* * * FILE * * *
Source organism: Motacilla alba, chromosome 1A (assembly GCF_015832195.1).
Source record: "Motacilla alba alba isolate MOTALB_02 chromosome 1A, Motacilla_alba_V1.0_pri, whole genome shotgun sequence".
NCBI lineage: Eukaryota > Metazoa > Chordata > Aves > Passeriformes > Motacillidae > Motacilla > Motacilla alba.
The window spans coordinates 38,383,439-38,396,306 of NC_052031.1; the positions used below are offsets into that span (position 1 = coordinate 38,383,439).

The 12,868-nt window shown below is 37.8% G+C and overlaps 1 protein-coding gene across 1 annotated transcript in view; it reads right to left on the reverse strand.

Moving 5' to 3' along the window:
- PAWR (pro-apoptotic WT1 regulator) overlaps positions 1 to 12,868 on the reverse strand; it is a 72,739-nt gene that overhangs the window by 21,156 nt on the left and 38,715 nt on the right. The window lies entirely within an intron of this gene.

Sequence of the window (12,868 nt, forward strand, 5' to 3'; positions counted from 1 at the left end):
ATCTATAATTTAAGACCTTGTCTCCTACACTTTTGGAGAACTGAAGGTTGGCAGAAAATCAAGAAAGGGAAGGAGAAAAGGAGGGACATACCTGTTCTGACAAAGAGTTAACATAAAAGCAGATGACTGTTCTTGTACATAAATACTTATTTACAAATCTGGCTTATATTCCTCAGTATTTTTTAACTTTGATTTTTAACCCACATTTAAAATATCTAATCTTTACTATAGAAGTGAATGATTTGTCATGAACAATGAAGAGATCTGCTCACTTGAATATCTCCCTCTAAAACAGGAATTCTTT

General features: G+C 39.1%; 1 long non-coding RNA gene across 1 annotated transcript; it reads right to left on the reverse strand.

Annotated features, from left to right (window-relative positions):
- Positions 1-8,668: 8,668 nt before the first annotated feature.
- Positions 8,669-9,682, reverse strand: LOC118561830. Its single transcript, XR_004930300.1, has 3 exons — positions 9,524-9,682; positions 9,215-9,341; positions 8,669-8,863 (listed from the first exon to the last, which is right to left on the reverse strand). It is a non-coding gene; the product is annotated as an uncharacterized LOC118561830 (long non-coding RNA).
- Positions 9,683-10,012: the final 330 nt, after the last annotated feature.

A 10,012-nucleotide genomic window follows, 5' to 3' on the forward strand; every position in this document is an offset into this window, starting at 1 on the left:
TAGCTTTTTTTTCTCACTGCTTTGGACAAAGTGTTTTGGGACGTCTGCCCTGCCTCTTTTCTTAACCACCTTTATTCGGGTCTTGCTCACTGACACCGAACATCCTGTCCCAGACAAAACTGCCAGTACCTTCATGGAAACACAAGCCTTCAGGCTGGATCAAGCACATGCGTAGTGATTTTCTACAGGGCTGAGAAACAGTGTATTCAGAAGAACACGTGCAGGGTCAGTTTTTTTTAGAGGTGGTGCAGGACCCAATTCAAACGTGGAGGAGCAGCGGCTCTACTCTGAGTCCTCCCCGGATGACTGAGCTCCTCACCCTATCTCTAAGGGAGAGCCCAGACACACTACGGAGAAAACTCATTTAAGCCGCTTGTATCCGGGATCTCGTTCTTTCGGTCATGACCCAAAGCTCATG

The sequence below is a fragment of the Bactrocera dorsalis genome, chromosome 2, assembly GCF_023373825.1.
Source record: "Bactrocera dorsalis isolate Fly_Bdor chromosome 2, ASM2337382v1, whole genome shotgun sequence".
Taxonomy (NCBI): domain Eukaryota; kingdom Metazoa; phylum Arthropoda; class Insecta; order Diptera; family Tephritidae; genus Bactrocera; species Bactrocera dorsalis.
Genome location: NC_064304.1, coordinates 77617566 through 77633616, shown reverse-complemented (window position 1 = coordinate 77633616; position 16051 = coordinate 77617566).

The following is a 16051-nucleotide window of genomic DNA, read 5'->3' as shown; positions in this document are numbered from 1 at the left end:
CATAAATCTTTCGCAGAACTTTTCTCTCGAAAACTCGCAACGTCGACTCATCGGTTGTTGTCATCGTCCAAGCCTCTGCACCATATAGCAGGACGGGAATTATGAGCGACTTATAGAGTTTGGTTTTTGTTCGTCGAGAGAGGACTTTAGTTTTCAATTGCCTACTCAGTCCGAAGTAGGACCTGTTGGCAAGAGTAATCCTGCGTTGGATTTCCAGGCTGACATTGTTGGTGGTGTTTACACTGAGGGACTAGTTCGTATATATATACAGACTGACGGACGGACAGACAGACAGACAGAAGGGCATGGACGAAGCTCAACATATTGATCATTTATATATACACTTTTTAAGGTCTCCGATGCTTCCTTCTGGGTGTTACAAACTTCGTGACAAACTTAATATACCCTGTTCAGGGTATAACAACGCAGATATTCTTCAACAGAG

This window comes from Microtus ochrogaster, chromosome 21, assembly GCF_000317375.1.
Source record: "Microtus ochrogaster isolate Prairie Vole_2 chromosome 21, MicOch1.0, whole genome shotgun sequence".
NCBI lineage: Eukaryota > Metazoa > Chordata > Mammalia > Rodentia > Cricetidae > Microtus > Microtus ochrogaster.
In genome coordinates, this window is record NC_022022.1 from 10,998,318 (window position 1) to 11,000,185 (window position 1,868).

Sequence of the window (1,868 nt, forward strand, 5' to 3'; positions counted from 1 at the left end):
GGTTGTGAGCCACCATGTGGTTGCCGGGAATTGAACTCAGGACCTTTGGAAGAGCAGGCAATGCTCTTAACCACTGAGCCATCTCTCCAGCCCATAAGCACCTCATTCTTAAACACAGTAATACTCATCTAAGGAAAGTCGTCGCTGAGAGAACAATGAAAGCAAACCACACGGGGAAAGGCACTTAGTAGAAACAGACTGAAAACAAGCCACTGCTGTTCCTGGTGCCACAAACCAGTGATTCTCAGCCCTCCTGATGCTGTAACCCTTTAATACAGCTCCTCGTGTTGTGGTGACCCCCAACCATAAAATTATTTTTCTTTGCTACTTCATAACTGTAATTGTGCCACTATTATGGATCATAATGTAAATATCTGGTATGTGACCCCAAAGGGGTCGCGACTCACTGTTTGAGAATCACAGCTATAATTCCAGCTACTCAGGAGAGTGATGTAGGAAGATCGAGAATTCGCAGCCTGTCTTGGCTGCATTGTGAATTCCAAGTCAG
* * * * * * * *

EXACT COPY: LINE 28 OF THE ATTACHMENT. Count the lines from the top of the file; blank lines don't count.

GGTTGTGAGCCACCATGTGGTTGCCGGGAATTGAACTCAGGACCTTTGGAAGAGCAGGCAATGCTCTTAACCACTGAGCCATCTCTCCAGCCCATAAGCACCTCATTCTTAAACACAGTAATACTCATCTAAGGAAAGTCGTCGCTGAGAGAACAATGAAAGCAAACCACACGGGGAAAGGCACTTAGTAGAAACAGACTGAAAACAAGCCACTGCTGTTCCTGGTGCCACAAACCAGTGATTCTCAGCCCTCCTGATGCTGTAACCCTTTAATACAGCTCCTCGTGTTGTGGTGACCCCCAACCATAAAATTATTTTTCTTTGCTACTTCATAACTGTAATTGTGCCACTATTATGGATCATAATGTAAATATCTGGTATGTGACCCCAAAGGGGTCGCGACTCACTGTTTGAGAATCACAGCTATAATTCCAGCTACTCAGGAGAGTGATGTAGGAAGATCGAGAATTCGCAGCCTGTCTTGGCTGCATTGTGAATTCCAAGTCAG